Next we went on the Kuniya Walk which led to another waterhole, this time with water in it, although it looked a bit brackish to me. Along the walk we passed two more rock shelters with teaching art in them and, on a rock outside the first, we also saw a large black-headed lizard sitting in full view in the shade on top. It watched us but as we were quiet and didn’t get too close, it stayed still and I managed to get a good photo of it. We also heard and then spotted several types of birds in the trees approaching the waterhole. One was a White-throated Honeyeater but I don’t know what the other was, even though we had a good look at him. Like the last hole, this one was peaceful and pretty, but with no shade at this time of day, so we moved on.

We continued on the road around Uluru, which was about 500 metres away in most places, and finished at the Sunset viewing car park. We got out to admire the view, which was a bit different on this face but still good. We’ll have to decide if we watch the sunset from here or the Olgas, where we were headed next, 50 kms down the road.

The Anangu people call the Olgas, Kata Tjuta meaning Many Heads. You can certainly see quite a few rounded domes as you approach them, in fact there are 36 separate domes with the tallest being 200 metres higher than Uluru.

We started by going to the Sunrise Dune Viewing area, which had another boardwalk to the top of the dune, from where you could see Kata Tjuta across four different types of habitat ( including the sand plain, with Desert Oaks and Spinifex Grass; Scrubland near the foothills and dominated by Mulga Trees; Rocky areas where the hill kangaroo can be found; and Creek Beds, where large Eucalypts can grow) in one direction and Uluru in another. Both looked equally wonderful, although Uluru had a slight mistiness from this distance.

Then we went to Walpa Gorge, where we encountered four large AAT-Kings coaches in the car park. We could see large groups of people standing and walking in the gorge. We set off, water in hand, across the rocky conglomerate path. It had very large stones and boulders of all types embedded together in compressed mud to form what looked like badly made concrete. It was quite a climb up towards the Gorge over these rocks and you had to watch every step. There were several boardwalks over splits in the rock, and a couple of spots with seats to catch your breath or admire the view, which was very good. We made it up to the crest of the main path and sat down to rest and drink some more. We could see that we were barely halfway and only partway into the wide entrance area. Beyond us was a lot more of the rocky path taking you right into the narrow part of the gorge to where they meet. We were both getting very tired from all the walking in the heat and just couldn’t face another 40 minutes or so in and back out. We rested a while longer and watched the comings and goings then made our way back to the car. At the edge of the car park was another drinking water tap so we topped up our bottles again and got back into the air-conditioned ute, which was bliss.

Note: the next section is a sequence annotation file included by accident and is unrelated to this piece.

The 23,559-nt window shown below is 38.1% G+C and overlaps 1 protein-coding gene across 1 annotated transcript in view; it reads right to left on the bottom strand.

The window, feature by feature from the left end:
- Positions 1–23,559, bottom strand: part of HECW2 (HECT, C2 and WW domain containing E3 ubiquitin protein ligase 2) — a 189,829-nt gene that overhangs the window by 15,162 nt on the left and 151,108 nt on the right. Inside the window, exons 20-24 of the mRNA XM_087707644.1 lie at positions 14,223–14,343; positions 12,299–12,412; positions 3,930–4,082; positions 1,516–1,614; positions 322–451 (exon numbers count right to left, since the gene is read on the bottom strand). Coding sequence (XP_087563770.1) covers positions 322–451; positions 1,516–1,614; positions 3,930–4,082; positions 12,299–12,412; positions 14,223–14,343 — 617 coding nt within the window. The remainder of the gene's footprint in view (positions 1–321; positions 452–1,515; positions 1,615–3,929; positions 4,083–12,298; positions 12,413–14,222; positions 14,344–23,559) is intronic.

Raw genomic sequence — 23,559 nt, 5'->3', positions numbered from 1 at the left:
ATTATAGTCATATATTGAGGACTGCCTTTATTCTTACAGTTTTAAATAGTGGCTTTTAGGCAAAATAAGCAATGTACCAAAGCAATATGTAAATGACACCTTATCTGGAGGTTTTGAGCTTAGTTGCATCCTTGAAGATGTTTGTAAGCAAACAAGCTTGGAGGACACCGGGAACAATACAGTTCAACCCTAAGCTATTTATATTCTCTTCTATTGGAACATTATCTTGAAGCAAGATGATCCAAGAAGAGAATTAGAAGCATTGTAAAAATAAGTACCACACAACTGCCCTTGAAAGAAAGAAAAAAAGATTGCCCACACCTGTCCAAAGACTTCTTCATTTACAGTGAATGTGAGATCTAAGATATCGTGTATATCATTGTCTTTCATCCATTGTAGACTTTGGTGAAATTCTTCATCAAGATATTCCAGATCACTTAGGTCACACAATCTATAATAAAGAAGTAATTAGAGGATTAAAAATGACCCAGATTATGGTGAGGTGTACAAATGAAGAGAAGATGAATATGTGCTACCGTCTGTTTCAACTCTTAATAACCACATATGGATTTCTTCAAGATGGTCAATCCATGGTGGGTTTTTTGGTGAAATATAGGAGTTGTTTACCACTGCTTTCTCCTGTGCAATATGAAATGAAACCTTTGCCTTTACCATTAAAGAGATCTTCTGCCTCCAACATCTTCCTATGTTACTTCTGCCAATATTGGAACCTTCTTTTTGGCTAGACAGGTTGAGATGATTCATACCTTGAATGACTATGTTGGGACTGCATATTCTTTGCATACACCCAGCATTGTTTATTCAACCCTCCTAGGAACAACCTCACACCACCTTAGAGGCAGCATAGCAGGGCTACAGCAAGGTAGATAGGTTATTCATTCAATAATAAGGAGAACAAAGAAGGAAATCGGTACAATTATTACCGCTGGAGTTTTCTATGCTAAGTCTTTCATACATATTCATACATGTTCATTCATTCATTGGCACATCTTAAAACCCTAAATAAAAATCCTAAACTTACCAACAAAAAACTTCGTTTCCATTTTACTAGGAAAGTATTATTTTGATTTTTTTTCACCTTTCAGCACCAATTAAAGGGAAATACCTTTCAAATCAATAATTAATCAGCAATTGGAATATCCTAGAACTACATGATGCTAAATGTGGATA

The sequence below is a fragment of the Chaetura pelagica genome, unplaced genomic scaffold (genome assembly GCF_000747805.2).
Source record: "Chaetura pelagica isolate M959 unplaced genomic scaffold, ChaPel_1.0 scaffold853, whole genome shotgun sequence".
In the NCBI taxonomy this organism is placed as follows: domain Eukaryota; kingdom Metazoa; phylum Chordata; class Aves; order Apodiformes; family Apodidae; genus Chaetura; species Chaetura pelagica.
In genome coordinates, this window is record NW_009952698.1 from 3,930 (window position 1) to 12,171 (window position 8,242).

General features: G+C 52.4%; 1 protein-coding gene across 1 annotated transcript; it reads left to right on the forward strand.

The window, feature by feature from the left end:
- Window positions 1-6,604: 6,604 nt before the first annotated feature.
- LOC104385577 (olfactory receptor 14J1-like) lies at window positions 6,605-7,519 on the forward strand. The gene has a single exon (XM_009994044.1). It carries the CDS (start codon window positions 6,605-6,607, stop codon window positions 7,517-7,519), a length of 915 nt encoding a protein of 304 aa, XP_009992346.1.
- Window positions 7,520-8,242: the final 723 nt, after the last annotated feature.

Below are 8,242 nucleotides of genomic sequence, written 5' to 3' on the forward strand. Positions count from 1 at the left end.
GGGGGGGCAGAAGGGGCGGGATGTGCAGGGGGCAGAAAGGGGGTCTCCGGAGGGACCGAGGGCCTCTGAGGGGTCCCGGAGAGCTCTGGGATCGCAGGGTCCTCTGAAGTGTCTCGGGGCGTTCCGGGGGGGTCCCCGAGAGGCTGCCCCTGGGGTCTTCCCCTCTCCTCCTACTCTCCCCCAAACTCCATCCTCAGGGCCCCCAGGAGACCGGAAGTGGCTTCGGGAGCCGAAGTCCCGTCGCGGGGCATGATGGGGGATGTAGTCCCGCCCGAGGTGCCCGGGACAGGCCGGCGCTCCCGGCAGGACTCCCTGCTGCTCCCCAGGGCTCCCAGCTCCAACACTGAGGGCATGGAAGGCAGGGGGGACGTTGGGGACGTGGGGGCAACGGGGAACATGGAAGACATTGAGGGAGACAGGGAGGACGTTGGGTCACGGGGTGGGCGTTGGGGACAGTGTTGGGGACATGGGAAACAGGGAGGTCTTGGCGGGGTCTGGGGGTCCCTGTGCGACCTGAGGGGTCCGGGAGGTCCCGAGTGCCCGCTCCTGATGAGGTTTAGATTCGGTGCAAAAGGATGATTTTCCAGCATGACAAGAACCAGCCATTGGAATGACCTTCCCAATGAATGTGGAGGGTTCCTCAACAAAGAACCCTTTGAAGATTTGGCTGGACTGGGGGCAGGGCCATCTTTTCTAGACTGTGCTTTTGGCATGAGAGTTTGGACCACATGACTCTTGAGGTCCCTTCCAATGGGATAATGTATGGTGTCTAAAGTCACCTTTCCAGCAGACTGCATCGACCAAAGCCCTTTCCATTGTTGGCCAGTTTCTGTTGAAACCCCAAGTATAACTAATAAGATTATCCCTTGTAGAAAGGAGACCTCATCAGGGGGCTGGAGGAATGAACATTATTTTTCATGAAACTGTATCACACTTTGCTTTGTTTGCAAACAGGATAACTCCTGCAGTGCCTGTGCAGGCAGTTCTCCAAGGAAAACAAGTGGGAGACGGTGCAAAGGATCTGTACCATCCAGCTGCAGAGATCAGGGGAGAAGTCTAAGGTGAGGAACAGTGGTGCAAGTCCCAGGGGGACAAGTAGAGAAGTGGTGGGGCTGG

We had heard that the Valley of the Winds was closed because of the temperature but we thought we’d have a look at that end of the range from the car park. It certainly looked different from there, as we were almost at the end of the short side. By this time the sun was getting lower so we had to choose whether to watch the Uluru sunset or the Olgas, as recommended by the Caravan Park host last night. We drove round to the Sunset Viewing Area to have a look and encountered one of the AAT buses parked there, with its passengers sitting in the viewing area on little fold-up canvas stools they’d been supplied drinking champagne or whatever tipple they preferred while eating a few canapes. We found a wooden bench and settled for another slug of water. Barry decided he couldn’t be bothered to move and drive the 50kms to Uluru, especially as the other three big bus loads must have gone there, so we settled down to wait.

About twenty minutes later, around 6.40ish, the sky started to colour up glowed a lovely pinky red across the sky and on the clouds just above it. Unfortunately, this didn’t change much on the dunes. They were a little redder but not as much as we’d expected. Barry thinks it’s because of the low cloud cutting out the light. He thinks Uluru would have been the same.

As soon as the sun dropped below the horizon we returned to the ute and quickly headed for the National park entrance, as they lock the doors at 7:30pm during September, which doesn’t allow much time to get there from the viewing at Kata Tjuta! We made sure the big bus was behind us as we figured, even if we were a few minutes late, they wouldn’t lock the bus full of people in and we were in front of them. We made it with ten minutes to spare so all was well.

We stopped briefly in Yulara to give Brent a call as we didn’t have reception at Curtin Springs, then back for a much needed shower and a warmed up dinner.

As we approached the van we could just make out Mt Connor in the distance. We’ve certainly seen some big, colourful rocks today. I would have liked to go to Kings Canyon tomorrow but it’s just too hot and tomorrow is forecast to be worse. We’ll have to add that to next year’s list of to-dos. It’s getting bigger!